The day arrived with an early start. At 6am we headed to the waterfront to meet Nolan, a nice guy from a local church group, and while waiting for the clean up to start we chatted and watched breadfruit cooking over a fire. Katrina, the lady who had organised the event, arrived and eight of us got to work. The aim of the day was to pick up all the litter from around the town's waterfront and beaches, prioritising plastics. Understandably Katrina found it difficult to hide her disappointment at the turnout; a hundred letters sent to the local community with countless promises to attend and only eight of us stood before her. The kind folks in St Vincent didn't even manage to send some gloves as promised. But we picked away, Nolan sang, 50 large bags got filled, and the coast slowly started to breath again after months of suffocation from all kinds of waste, mostly plastic bags and drinks bottles. We did what we could but basically you need an army of people to clean up this place. Thank goodness paradise has someone like Katrina to fight for it. The clean up ended with a thank you and a prayer followed by breakfast on Katrina's porch.


The winds rose steadily during our time in Clifton until the point we were hanging on by our fingernails and any plans we had to visit neighbouring islands were kiboshed. For brief periods - always in the night - the wind reached 30 knots and the saltwater spray from the waves crashing on the reef coated the boat. We felt quite exposed with the open sea and wild water in front, another reef 100m behind us and darkness all around us. By day the journey to town on the dinghy was like a fairground log flume ride but not as much fun and, to top it all off, red dust from the Sahara Desert in Africa covered the boat. Smashing.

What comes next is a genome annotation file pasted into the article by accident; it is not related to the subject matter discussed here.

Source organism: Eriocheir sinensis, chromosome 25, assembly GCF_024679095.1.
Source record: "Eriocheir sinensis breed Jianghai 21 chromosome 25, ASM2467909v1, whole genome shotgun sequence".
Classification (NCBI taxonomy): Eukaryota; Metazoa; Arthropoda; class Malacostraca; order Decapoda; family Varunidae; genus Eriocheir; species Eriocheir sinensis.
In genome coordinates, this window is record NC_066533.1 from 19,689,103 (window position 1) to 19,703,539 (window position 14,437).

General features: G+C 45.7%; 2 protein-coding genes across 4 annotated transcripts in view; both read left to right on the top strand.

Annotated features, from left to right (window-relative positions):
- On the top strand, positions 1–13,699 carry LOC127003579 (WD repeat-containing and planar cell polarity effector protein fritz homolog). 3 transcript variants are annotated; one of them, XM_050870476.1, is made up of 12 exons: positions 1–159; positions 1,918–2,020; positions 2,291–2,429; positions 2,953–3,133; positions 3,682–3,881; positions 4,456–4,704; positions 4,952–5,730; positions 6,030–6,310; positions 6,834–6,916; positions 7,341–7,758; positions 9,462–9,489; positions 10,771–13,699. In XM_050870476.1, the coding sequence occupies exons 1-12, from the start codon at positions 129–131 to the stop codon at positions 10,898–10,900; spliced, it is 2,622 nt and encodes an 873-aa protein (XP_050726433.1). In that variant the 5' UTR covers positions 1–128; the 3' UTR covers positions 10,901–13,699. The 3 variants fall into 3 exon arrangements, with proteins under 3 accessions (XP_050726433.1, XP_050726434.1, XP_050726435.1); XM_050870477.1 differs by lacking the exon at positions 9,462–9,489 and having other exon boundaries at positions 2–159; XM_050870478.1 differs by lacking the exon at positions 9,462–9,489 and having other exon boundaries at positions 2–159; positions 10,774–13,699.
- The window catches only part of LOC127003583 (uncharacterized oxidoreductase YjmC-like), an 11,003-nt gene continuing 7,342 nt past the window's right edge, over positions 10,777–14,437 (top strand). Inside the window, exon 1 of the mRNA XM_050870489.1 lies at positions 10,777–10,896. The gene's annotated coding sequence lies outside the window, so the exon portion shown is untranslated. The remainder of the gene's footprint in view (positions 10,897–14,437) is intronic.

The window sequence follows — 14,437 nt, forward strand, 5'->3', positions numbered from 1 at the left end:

We waited impatiently for the visibility to improve and the wind to ease so we could set sail for our final destination, Grenada.



8th - 29th June 2006: Grenada

We arrived in Grenada on the 8th June after a pleasant sail from Union Island. The big decision for the passage was how much room to give the underwater volcano north of Grenada called 'Kick 'em Jenny.' The guidebook recommended consulting the website www.uwiseismic.com to find out the current exclusion zone. Thank goodness we had not visited this site when we first arrived in the Caribbean, we may never have left Rodney Bay. The Eastern Caribbean islands lie on the boundary between the North American Plate and the Caribbean Plate. It is home to 19 live volcanoes and earthquakes happen on a very regular basis; two have been reported near Trinidad and one to the north of Dominca in the past two weeks alone! Enough information to give any earthquake virgin the shakes. Luckily 'Jenny' was relatively kickless, requiring only one mile clearance.